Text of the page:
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New Law Requires All Maryland School Teachers To Pay Union Fees
Maryland lawmakers continued the state's move towards organized labor this week.
Legislators passed a bill that will require public school teachers to pay “fair share” union fees to the Maryland State Educator Association. Union leaders say the fees will be used to cover the cost of contract negotiations and grievance representations.
Currently, all Maryland teachers receive union-negotiated contracts. Additionally, if a teacher, union member or not, files a grievance case, state law requires the union to pay all associated fees.
MSEA spokesman Adam Mendelson says it’s not fair that all teachers receive the benefits of union work while only some pay union fees. He added that the new bill does not force anyone to join the MSEA. “The bill does not force anyone to join the association,” Mendelson said. “It forces a choice about if you join or not.”
The bill will require all teachers to pay roughly 1% of their bi-weekly pay checks to the union. The bill passed in the Maryland General Assembly on Thursday, and will be sent to Governor Martin O’Malley early next week. The governor is expected to sign the bill.
The law is an extension of a 2009 law that required all state employees except teachers to pay union fees. The MSEA has said that collected fees will not go towards political causes.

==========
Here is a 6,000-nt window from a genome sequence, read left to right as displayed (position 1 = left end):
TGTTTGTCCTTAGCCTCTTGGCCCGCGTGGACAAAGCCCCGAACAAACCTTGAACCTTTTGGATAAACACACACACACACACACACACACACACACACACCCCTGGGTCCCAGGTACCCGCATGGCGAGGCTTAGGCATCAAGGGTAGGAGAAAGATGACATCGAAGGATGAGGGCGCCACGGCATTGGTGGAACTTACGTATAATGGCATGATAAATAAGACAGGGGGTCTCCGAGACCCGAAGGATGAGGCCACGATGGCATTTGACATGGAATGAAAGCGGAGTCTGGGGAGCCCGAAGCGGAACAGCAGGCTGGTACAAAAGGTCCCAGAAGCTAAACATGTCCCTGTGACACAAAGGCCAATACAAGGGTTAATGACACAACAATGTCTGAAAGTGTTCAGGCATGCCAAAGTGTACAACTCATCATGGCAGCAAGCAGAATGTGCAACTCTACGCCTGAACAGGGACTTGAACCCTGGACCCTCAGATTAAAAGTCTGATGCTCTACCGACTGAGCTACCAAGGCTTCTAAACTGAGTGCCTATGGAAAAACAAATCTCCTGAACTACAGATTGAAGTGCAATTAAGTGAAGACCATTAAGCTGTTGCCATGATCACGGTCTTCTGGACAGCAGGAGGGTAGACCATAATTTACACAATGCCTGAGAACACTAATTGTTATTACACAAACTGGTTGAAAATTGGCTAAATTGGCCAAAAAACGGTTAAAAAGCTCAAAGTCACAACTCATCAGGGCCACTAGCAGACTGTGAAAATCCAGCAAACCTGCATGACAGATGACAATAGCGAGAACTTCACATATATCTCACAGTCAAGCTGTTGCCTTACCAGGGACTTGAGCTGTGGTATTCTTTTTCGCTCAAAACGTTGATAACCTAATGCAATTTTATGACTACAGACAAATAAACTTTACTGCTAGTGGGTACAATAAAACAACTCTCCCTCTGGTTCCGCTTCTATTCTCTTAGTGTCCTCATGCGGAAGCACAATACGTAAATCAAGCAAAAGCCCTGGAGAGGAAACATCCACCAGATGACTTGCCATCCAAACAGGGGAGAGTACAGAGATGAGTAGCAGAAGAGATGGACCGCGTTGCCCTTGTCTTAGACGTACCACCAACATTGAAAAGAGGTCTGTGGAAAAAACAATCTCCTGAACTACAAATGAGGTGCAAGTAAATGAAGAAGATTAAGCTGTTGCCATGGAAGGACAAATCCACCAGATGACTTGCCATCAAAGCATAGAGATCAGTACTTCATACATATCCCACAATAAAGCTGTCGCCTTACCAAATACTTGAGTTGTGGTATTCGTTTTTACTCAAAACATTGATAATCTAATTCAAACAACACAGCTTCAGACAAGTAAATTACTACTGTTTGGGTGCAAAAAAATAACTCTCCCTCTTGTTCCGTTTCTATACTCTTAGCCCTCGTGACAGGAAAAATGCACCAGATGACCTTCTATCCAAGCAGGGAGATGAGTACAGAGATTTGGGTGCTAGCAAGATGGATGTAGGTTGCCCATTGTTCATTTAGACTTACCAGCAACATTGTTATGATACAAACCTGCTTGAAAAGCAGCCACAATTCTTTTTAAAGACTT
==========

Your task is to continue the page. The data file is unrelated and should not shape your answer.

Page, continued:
While many in the state support the bill, others are not so enthusiastic.
State Sen. David Brinkley (R) calls the fee a forced tax. “If the representation is so exceptional, then everybody would join. I just don’t buy it. It’s a political payback that has nothing substantial to do with the merits of education,” he said.
Greg Mourad, vice president of the Right to Work Committee, believes the bill represents the wrong kind of progress for Maryland workers. “The right to work has been on the march for several decades, “ he said. “And Maryland is moving in the wrong direction in relation to the rest of America.”
Mourad was equally critical of recent pro-union decisions in Indiana and Michigan.
Sean Johnson, director of legislative and legal affairs for the Maryland State Teachers Association, reiterated that the bill is about fairness and consistency. He said that right now the state has “a patchwork of bills with no consistency,” and that the new bill will ensure everyone pays for union services they already receive.